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Life on Mars was possible 4 billion years ago, say Western University researchers

Microscope image taken in Western’s Zircon and Accessory Phase Laboratory of a thin slice through the meteorite shows most ancient (>4.43 billion years) crust of Mars. It has not witnessed giant impact processes so giant impacts had to have happened earlier.
Microscope image taken in Western’s Zircon and Accessory Phase Laboratory of a thin slice through the meteorite shows most ancient (>4.43 billion years) crust of Mars. It has not witnessed giant impact processes so giant impacts had to have happened earlier. Western University

A new international study led by Western University suggests that life in our solar system, particularly on Mars, was possible much earlier than previously accepted.

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The scientists suggest that conditions needed for life to develop on Mars were first possible 4.48 billion years ago and that the conditions “under which life could have thrived” on Mars were from 4.2 to 3.5 billion years ago — up to 500 million years before the earliest evidence of life on Earth. Those conditions were made possible once life-inhibiting meteorites stopped bombarding the planets.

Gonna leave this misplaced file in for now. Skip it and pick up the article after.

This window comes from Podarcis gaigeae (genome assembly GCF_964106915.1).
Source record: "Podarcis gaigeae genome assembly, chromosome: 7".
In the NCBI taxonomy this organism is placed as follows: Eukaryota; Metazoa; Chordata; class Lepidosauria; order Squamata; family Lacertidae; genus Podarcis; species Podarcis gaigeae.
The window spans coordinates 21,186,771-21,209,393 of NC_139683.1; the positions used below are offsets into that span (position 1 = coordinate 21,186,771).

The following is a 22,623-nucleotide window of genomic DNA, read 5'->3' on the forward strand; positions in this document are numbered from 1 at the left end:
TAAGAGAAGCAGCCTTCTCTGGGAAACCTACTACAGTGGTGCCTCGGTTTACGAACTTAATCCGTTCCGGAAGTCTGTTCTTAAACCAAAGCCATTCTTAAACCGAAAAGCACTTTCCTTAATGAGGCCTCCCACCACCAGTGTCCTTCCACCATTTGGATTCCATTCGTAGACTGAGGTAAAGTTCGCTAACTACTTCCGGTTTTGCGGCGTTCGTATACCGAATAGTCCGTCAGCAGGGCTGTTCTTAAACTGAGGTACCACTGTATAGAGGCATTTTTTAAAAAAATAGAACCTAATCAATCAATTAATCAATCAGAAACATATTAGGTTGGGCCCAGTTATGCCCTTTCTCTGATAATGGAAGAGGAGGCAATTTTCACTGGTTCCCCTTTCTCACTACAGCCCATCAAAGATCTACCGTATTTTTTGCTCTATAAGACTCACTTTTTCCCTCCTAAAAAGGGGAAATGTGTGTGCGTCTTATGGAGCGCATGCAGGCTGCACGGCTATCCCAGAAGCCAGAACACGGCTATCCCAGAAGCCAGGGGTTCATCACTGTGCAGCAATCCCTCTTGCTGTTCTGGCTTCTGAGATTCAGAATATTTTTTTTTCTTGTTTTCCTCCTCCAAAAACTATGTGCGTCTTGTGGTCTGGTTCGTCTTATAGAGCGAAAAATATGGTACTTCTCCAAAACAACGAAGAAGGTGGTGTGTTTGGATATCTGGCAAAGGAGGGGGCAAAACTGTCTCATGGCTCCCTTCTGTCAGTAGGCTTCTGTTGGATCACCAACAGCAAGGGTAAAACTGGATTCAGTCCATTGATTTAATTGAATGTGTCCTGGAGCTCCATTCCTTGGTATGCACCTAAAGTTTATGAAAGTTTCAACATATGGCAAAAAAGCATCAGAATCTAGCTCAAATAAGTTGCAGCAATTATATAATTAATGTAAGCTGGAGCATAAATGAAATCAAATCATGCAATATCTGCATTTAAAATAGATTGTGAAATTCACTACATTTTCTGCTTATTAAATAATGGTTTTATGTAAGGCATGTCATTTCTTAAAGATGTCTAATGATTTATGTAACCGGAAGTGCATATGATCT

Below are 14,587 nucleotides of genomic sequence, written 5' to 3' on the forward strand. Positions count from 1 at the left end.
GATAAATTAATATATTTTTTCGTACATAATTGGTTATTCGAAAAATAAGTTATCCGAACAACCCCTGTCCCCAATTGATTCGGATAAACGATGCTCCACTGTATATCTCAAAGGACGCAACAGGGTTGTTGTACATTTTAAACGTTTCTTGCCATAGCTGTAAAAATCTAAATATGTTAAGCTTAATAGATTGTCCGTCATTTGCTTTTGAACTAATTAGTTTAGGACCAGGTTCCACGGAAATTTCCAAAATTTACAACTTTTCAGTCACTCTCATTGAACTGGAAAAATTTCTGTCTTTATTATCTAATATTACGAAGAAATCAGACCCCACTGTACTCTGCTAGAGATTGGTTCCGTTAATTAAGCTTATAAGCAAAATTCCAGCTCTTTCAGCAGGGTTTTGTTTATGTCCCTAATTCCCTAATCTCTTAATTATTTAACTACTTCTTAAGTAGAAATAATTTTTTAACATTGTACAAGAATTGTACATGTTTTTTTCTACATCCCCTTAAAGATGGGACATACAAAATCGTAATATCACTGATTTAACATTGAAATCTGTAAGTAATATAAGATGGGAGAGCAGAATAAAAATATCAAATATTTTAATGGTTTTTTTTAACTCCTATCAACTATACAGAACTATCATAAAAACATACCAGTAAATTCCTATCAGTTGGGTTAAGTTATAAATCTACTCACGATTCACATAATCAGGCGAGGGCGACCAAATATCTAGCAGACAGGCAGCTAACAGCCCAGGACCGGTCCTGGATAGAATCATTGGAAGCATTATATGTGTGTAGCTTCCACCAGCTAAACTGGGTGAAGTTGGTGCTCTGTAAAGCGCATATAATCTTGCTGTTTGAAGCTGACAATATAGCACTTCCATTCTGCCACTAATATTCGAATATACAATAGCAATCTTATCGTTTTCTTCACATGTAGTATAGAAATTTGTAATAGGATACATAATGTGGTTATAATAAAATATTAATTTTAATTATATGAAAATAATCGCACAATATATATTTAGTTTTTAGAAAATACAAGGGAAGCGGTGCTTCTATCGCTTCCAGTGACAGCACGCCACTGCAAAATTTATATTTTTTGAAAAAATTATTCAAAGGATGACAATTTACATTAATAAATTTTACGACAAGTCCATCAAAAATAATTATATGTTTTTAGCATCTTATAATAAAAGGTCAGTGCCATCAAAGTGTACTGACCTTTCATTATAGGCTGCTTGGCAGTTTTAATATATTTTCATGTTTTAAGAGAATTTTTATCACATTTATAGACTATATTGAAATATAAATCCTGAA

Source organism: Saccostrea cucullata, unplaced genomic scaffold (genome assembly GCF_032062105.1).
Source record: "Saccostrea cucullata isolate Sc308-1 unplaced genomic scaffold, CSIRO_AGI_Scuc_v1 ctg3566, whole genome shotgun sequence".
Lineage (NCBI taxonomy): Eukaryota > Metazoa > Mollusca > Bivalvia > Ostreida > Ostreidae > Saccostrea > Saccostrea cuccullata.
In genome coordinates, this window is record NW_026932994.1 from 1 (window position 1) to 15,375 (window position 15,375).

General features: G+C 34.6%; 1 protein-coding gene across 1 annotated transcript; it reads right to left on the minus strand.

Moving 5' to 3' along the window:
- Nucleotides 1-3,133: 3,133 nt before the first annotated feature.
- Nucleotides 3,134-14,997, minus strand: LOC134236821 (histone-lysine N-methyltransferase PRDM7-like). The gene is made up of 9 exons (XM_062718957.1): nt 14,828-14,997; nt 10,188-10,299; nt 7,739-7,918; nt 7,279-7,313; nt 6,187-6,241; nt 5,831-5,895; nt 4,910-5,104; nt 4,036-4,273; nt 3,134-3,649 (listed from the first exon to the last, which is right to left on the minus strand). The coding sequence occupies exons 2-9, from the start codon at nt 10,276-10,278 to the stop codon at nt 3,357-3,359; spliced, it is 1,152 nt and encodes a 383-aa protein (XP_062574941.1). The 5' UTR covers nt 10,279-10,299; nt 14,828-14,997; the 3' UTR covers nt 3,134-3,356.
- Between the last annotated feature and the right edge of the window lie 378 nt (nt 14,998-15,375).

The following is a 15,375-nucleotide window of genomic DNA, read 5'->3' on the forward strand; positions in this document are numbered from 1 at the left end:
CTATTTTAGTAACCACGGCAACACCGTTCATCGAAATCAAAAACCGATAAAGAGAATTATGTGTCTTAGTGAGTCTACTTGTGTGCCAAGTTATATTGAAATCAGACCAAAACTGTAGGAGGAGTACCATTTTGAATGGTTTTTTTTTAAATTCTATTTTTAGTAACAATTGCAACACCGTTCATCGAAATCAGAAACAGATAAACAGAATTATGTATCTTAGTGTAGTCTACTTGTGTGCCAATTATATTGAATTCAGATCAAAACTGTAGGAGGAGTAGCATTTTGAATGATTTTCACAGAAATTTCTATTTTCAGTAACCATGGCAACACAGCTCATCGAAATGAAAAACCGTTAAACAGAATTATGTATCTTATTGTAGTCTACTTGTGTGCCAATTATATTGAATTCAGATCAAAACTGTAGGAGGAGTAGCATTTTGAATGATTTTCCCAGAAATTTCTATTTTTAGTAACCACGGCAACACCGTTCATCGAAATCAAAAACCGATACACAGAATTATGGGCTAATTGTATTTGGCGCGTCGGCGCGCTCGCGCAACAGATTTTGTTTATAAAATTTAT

After analyzing the oldest-known mineral grains from meteorites believed to be from Mars’ southern highlands, researchers found that the grains are almost unchanged from when they first crystallized near the surface of Mars.

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Atom probe tomograph from a martian zircon. Each dot is an atom. Pink are Lithium impurities. If it had been bombarded, it would be full of clustered atoms. Instead, it shows no signs of heating, and has stayed cool for 4.4 billion years. Western University/2019

Researchers say that suggests a heavy bombardment of meteorites hitting Mars ended before those minerals formed, meaning life would have been possible on the surface of Mars around the time water was abundant there.

READ MORE: Images show evidence of underground lakes system on Mars, scientists say

“This work may point out good places to get samples returned from Mars,” said Desmond Moser of Western’s departments of earth sciences and geography.

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In comparison, analysis of impacted areas on Earth and its moon show “more than 80 per cent of the grains studied contained features associated with impacts, such as exposure to intense pressures and temperatures.”